In the documents of the Second Vatican Council we read these words: "By his incarnation the Son of God has united himself in some fashion with every human being" (GS, 22). Hence, St. John Paul II wrote in The Gospel of Life, "It is precisely in the "flesh" of every person that Christ continues to reveal himself and to enter into fellowship with us, so that rejection of human life, in whatever form that rejection takes, is really a rejection of Christ" (EV #104) and again, ‽life, especially human life, belongs only to God: for this reason whoever attacks human life, in some way attacks God himself" (EV  #9).

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Christmas is about welcome; abortion is about rejection. St. Paul writes, ‽Welcome one another as Christ welcomed you" (Rom. 15:7) Welcome means that we recognize the dignity of the other person and make room for that person whether that person was anticipated or not, planned or not, convenient or not. This stands in contrast to the concept of ‽wantedness." When someone is ‽wanted," they meet some need or expectation of somebody else, and the temptation is to think that their value rises and falls with their degree of ‽wantedness." Welcome, on the other hand, recognizes that their value is intrinsic to them. They are welcomed whether we want them or not. While some (like Planned Parenthood) say ‽Every child a wanted child," we say, ‽Every child (and every person) a welcome child."

We welcome all he welcomes, and are to make room for all he loves, especially the most unwanted, marginalized, burdensome, or inconvenient. If we welcome the baby Jesus, we welcome every baby and we welcome his teaching that every life is sacred, and we live accordingly.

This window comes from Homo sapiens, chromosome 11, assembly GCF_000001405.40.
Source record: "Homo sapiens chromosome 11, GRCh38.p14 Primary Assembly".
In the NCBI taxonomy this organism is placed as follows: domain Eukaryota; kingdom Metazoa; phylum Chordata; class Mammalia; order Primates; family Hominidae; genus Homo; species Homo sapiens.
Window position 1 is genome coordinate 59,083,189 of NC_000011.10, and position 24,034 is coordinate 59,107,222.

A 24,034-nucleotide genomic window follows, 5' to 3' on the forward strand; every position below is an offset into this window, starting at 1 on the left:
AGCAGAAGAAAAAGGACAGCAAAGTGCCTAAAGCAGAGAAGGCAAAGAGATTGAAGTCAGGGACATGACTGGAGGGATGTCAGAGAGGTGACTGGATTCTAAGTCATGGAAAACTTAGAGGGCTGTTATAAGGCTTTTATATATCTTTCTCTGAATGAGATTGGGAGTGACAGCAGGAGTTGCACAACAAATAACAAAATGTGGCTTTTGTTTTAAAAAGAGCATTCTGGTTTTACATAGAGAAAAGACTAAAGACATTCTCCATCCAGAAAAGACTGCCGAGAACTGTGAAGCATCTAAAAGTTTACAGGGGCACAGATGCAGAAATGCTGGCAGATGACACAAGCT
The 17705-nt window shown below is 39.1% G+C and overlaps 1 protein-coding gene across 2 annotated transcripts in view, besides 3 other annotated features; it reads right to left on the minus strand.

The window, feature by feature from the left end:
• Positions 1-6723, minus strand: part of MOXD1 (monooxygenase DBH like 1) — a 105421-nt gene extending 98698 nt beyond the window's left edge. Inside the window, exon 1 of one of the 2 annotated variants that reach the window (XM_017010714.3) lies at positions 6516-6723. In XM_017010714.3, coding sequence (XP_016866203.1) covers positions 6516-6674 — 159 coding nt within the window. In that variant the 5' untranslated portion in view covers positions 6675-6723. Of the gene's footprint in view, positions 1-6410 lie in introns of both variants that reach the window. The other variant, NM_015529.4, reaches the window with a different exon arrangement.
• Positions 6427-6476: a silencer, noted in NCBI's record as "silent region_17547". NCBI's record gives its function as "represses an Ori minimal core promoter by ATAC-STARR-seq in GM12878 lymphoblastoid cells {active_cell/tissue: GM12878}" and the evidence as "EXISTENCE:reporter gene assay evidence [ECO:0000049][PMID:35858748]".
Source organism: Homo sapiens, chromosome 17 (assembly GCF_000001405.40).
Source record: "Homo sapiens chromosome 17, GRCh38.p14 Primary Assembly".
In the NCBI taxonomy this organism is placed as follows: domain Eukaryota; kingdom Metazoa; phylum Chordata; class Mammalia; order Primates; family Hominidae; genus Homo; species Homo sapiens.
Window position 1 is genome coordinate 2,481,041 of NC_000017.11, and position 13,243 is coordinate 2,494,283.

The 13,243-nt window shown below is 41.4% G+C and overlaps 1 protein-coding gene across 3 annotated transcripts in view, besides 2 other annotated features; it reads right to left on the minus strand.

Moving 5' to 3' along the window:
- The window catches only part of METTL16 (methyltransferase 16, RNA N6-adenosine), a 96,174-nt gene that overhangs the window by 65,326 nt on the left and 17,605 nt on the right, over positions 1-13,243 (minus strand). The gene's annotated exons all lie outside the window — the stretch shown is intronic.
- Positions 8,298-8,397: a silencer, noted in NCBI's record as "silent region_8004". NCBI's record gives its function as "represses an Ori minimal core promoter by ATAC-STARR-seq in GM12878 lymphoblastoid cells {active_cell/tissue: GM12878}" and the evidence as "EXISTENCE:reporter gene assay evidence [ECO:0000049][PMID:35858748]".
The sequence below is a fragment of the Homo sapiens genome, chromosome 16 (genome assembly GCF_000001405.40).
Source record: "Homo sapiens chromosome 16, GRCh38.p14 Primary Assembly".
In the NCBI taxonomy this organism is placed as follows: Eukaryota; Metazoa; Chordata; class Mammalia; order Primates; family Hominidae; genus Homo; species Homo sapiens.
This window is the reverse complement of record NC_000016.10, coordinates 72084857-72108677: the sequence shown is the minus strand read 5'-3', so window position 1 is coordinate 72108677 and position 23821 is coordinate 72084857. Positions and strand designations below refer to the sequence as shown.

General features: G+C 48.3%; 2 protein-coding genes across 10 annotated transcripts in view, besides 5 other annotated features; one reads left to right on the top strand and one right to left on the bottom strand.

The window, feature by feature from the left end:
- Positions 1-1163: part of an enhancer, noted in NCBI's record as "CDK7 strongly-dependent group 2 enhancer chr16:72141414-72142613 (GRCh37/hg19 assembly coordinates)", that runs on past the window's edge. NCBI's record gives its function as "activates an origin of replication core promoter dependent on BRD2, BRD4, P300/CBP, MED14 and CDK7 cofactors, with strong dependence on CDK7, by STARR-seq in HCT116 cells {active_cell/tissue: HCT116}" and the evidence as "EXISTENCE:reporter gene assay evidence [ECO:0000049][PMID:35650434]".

Dr. King, in his efforts to advance human rights and equality, taught about the Beloved Community, where all were welcomed. We have made great progress, but today all are still not welcomed, particularly the unborn. That is why we issued " and many leaders signed " a declaration called The Beloved Community and the Unborn. In January of 2011, Alveda's mom, Naomi Ruth Barber King (wife of Martin's brother A.D. King), proclaimed this declaration publicly in Washington, DC. The document references the Christmas 1967 sermon and states, "In our day, therefore, we cannot ignore the discrimination, injustice, and violence that are being inflicted on the youngest and smallest members of the human family, the children in the womb... We declare today that these children too are members of the Beloved Community, that our destiny is linked with theirs, and that therefore they deserve justice, equality, and protection." The full text of the declaration, furthermore, was included in the time capsule that was placed in the new monument to Dr. King in Washington.

And with God's grace, the task will be completed, because it is a task fueled by the power of love. Christ gives us the power to welcome all whom he welcomes. His yoke is easy, his burden light.

And that is one of the key lessons of Christmas.
***
-- Evangelist Alveda King serves Priests for Life full time as Director of Civil Rights for the Unborn; Fr. Frank Pavone is National Director of Priests for Life.